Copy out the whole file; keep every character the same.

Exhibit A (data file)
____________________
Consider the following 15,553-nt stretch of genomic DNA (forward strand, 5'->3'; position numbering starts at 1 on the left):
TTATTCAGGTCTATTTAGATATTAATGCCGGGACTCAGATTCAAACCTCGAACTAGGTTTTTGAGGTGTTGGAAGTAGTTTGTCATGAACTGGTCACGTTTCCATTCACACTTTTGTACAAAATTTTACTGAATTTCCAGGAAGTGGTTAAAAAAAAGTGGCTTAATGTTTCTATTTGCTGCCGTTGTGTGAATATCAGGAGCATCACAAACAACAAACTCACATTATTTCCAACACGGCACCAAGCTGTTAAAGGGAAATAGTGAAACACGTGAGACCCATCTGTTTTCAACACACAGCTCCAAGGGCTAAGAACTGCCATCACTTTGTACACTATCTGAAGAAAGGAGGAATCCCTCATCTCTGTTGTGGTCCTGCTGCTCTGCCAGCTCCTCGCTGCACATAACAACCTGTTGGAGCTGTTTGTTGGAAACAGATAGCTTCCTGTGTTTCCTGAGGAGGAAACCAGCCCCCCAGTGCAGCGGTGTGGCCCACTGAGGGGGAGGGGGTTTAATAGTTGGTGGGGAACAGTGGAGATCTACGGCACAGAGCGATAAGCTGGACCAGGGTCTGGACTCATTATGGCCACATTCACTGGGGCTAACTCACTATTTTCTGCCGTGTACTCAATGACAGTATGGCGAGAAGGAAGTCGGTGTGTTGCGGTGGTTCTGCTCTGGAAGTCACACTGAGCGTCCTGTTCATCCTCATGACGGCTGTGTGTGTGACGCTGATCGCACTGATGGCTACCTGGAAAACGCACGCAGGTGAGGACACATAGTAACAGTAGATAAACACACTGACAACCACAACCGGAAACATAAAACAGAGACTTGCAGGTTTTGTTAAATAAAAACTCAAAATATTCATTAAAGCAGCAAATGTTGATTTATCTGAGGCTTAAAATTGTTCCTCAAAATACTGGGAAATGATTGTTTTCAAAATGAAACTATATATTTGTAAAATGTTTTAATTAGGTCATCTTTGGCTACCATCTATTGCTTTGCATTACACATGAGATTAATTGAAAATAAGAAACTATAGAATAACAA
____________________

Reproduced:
Consider the following 15,553-nt stretch of genomic DNA (forward strand, 5'->3'; position numbering starts at 1 on the left):
TTATTCAGGTCTATTTAGATATTAATGCCGGGACTCAGATTCAAACCTCGAACTAGGTTTTTGAGGTGTTGGAAGTAGTTTGTCATGAACTGGTCACGTTTCCATTCACACTTTTGTACAAAATTTTACTGAATTTCCAGGAAGTGGTTAAAAAAAAGTGGCTTAATGTTTCTATTTGCTGCCGTTGTGTGAATATCAGGAGCATCACAAACAACAAACTCACATTATTTCCAACACGGCACCAAGCTGTTAAAGGGAAATAGTGAAACACGTGAGACCCATCTGTTTTCAACACACAGCTCCAAGGGCTAAGAACTGCCATCACTTTGTACACTATCTGAAGAAAGGAGGAATCCCTCATCTCTGTTGTGGTCCTGCTGCTCTGCCAGCTCCTCGCTGCACATAACAACCTGTTGGAGCTGTTTGTTGGAAACAGATAGCTTCCTGTGTTTCCTGAGGAGGAAACCAGCCCCCCAGTGCAGCGGTGTGGCCCACTGAGGGGGAGGGGGTTTAATAGTTGGTGGGGAACAGTGGAGATCTACGGCACAGAGCGATAAGCTGGACCAGGGTCTGGACTCATTATGGCCACATTCACTGGGGCTAACTCACTATTTTCTGCCGTGTACTCAATGACAGTATGGCGAGAAGGAAGTCGGTGTGTTGCGGTGGTTCTGCTCTGGAAGTCACACTGAGCGTCCTGTTCATCCTCATGACGGCTGTGTGTGTGACGCTGATCGCACTGATGGCTACCTGGAAAACGCACGCAGGTGAGGACACATAGTAACAGTAGATAAACACACTGACAACCACAACCGGAAACATAAAACAGAGACTTGCAGGTTTTGTTAAATAAAAACTCAAAATATTCATTAAAGCAGCAAATGTTGATTTATCTGAGGCTTAAAATTGTTCCTCAAAATACTGGGAAATGATTGTTTTCAAAATGAAACTATATATTTGTAAAATGTTTTAATTAGGTCATCTTTGGCTACCATCTATTGCTTTGCATTACACATGAGATTAATTGAAAATAAGAAACTATAGAATAACAA